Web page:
"His talent is so strong," Gordon said, who went to personally congratulate the newly crowned champion after the race. "But I will say that what he went through this year, I see a changed Kyle. I don't know what it is. I've never talked to him and got into details about it. But when he came back, not only was he driven and just inspired by it, but you can tell he was racing smarter, with more patience, just being more deliberate, and I think he just ‑‑ between having a baby, the thing that happened to him at Daytona, the time with his wife, and other things, maybe Joe Gibbs, I don't know, family, friends...
"I think that time, he had a lot of time to think about a lot of things, and I don't know what he did, but he came out of it even better than he was before, and I think he showed it right away when he came back that there was a pretty good chance he was destined to win this championship."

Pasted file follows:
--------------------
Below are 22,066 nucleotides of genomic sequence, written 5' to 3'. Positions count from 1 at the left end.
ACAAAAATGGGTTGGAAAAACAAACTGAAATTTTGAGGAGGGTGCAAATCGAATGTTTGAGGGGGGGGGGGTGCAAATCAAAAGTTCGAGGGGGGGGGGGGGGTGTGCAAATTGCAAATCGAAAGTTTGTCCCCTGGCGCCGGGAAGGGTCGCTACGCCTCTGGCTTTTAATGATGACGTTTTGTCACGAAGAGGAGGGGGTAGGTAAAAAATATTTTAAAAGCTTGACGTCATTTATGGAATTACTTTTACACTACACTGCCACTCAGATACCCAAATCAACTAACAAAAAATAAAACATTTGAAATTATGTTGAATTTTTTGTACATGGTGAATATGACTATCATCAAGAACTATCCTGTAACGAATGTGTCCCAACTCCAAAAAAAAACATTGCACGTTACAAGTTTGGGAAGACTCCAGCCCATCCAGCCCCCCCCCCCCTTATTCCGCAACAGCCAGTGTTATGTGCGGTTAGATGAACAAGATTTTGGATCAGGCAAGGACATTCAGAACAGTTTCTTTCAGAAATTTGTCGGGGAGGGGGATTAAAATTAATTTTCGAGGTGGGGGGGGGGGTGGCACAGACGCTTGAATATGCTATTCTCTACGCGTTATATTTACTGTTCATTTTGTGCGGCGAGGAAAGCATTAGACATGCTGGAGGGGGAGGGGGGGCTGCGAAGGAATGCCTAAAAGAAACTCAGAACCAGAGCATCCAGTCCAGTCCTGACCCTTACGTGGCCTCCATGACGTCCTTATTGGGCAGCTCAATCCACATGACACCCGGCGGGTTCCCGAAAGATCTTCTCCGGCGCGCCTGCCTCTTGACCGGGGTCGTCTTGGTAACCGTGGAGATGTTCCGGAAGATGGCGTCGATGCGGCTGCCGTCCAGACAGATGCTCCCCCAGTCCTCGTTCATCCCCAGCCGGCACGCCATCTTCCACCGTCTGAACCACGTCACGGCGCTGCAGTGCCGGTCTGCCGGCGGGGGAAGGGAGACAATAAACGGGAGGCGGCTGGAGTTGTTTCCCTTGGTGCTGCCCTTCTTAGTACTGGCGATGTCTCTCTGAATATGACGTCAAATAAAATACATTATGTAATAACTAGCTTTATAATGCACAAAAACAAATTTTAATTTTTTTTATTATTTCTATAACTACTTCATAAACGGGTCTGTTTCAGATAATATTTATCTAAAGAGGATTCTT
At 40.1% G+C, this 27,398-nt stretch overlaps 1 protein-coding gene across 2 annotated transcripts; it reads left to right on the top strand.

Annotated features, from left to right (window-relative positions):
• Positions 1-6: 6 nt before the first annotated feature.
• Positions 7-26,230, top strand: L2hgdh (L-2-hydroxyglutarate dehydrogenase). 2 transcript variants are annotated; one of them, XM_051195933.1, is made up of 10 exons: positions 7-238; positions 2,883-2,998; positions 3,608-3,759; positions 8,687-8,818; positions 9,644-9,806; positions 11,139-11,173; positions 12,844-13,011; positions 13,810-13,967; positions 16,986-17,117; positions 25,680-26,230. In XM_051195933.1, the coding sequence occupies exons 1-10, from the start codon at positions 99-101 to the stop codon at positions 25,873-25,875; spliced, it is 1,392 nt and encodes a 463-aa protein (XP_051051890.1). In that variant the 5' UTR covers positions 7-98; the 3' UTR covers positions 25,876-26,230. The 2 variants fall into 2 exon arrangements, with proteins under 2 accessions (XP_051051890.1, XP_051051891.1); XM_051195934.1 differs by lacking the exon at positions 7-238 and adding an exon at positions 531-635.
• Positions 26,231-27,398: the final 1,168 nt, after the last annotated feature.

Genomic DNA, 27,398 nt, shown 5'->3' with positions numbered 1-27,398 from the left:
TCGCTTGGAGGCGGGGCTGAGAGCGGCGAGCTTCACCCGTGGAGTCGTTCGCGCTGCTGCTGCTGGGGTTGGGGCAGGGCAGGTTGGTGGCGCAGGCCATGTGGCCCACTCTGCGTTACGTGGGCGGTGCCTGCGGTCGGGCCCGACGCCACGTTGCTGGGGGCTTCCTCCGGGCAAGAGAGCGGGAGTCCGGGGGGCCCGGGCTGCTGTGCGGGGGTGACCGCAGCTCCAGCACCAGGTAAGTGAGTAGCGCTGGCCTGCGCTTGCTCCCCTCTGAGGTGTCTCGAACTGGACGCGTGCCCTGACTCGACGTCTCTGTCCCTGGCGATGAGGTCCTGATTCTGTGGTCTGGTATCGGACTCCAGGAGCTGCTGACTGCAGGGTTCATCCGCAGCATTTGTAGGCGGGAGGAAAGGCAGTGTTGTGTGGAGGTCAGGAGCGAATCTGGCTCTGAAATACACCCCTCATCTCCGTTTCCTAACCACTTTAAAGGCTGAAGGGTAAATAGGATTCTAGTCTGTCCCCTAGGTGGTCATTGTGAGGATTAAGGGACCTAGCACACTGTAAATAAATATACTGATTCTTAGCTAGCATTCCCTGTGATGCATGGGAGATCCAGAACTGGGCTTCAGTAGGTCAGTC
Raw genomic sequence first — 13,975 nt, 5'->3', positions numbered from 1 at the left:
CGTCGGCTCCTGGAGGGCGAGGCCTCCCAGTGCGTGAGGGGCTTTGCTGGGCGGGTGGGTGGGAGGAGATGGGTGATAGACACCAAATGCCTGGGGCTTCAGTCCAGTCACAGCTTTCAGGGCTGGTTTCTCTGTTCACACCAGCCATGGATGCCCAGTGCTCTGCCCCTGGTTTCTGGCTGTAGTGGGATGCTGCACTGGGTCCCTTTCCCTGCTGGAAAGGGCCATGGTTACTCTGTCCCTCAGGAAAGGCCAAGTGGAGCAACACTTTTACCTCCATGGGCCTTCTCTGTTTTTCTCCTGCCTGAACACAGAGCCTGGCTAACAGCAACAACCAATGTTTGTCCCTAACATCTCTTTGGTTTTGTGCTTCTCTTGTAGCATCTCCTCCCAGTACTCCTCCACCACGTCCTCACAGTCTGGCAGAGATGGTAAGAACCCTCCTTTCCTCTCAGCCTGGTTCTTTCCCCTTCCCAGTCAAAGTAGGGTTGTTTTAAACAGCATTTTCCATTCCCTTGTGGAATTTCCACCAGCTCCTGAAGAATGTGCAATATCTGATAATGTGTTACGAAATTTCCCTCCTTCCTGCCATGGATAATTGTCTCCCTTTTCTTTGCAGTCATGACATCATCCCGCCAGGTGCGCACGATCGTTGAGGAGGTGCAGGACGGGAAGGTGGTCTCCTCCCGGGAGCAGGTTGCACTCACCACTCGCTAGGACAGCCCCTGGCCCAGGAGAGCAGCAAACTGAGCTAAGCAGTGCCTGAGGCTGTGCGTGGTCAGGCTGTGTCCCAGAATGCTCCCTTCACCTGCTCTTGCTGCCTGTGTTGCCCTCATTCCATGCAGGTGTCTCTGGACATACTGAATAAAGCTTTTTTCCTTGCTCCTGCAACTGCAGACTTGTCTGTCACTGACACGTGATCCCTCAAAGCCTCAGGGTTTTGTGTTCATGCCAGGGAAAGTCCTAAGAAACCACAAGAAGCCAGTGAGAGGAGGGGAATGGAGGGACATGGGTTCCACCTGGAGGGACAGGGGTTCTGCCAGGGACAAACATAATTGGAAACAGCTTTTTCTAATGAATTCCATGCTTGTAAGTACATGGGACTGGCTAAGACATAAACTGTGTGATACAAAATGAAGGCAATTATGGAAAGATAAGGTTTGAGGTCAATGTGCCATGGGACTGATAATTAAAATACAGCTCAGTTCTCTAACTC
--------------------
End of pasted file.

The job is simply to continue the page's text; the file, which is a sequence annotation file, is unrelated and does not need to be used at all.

In the final 10 races of 2015, Busch endured his share of hiccups, first at NHMS and later at Talladega. But when it came down to the Eliminator Round — Busch posted three top fives. With his first victory in the Ford EcoBoost 400 at Homestead, Busch owned the Champion’s Round.
“I never would have dreamed this moment to finish this year," Busch said. “This is so unbelievable but so awesome at the same time. I can’t thank M&M’s enough – the family, the company, all our supporters – it’s just been so awesome to have them standing behind me for all these years and to give me these opportunities to come out here and race their car and do the best I can.
From there it’s Toyota and their love and support – those guys are awesome and amazing. TRD (Toyota Racing Development) gave me a great engine tonight – it was so fast and our car drove so good because of Adam Stevens because of what he did and what he can do and what this company is about at Joe Gibbs Racing.”
JGR back on top